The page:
Managing the Side Effects of Breast Brachytherapy

While it may sound too good to be true, for many breast cancer patients, a tiny radioactive source is one of the best tools for preserving healthy tissue during and after treatment.

Brachytherapy delivers radiation directly to cancer cells inside the breast. Treatment typically includes placing a small radioactive seed, generally the size and shape of a grain of rice, into a device in the surgery location after removal of a breast lump. This method limits the side effects of radiation to healthy tissue when treated this way in select patients.

For many patients, putting the psychological and physical trauma of treatment behind them is of vital importance. For this reason, the reduced disruption in activities of daily living and shorter treatment schedules of brachytherapy make it an attractive option.

The tissue-sparing effect achieved with brachytherapy helps to reduce the severity and likelihood of side effects, which leads to good cosmetic outcomes and overall improved patient satisfaction.

Possible Side Effects of Breast Brachytherapy

Please note that patients respond to treatments differently, and one may or may not experience side effects. Some women do not feel any significant side effects from the therapy or discomfort during removal of the device. Studies of breast cancer patients undergoing brachytherapy report less fatigue following this treatment when compared to whole breast radiation.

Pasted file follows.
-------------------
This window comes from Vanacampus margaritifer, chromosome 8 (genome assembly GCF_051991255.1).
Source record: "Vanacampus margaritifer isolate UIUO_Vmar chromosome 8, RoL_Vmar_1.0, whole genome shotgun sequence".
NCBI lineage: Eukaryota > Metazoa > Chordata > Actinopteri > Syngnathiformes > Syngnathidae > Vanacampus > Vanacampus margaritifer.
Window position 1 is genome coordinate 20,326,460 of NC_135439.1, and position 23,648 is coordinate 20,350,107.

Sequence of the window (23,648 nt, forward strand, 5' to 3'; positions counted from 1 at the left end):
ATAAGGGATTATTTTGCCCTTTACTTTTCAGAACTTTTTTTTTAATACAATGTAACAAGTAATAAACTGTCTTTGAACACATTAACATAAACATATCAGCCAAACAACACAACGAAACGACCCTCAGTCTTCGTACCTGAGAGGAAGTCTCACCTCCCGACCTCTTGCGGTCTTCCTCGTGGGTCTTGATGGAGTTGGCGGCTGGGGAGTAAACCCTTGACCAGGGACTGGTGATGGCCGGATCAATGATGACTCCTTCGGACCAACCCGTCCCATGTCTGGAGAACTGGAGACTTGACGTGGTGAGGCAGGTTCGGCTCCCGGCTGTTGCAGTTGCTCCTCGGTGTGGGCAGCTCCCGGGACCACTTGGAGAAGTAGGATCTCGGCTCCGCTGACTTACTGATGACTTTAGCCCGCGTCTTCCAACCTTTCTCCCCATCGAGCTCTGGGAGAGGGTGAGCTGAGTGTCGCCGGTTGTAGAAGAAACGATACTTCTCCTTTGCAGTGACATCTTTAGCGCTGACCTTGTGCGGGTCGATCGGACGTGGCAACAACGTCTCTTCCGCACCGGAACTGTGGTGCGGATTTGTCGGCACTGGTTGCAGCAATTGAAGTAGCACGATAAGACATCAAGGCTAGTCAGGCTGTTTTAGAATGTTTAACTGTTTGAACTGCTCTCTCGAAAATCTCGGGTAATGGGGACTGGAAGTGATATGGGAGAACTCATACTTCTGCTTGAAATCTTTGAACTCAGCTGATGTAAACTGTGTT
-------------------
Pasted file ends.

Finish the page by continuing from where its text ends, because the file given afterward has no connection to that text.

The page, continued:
Short-Term Side Effects of Breast Brachytherapy

Some patients will feel fatigued after the brachytherapy treatment and may want to rest for a few days. After receiving the therapy, the patient may feel some soreness or notice mild redness around the treated area. The breast may also look slightly swollen, and the color of the skin may slightly change. These breast tissue changes are usually mild and will go away a few days or weeks after the treatment. There is also a small risk of infection caused by the placement of the catheters. Your team of specialists will determine your risk level and can give you antibiotics before the treatment, if they feel it is warranted.

How to Fight the Side Effects of Breast Brachytherapy

Radiation therapy or cancer itself may cause side effects. Your body is working hard to heal. To help with them:

  1. Try to keep up your regular exercise routine or adjust it if you start to feel tired.
  2. Finish only the tasks that you can and let others help you with the rest. Take time to rest.
  3. Notice how you feel each day. Let your nurse or doctor know if you notice changes in your energy level.
  4. Try eating five to six smaller meals every day and drink plenty of water (about eight cups).
  5. Your doctor or nurse can suggest treatments for issues that may be causing your fatigue, including anemia, depression or trouble sleeping.

More than a thousand men and women diagnosed with cancer each year turn to our trusted team of cancer specialists. We encourage you to call us at 850-610-3743, ask us a question, or consult with us to get a second opinion, so you, too, can experience the difference.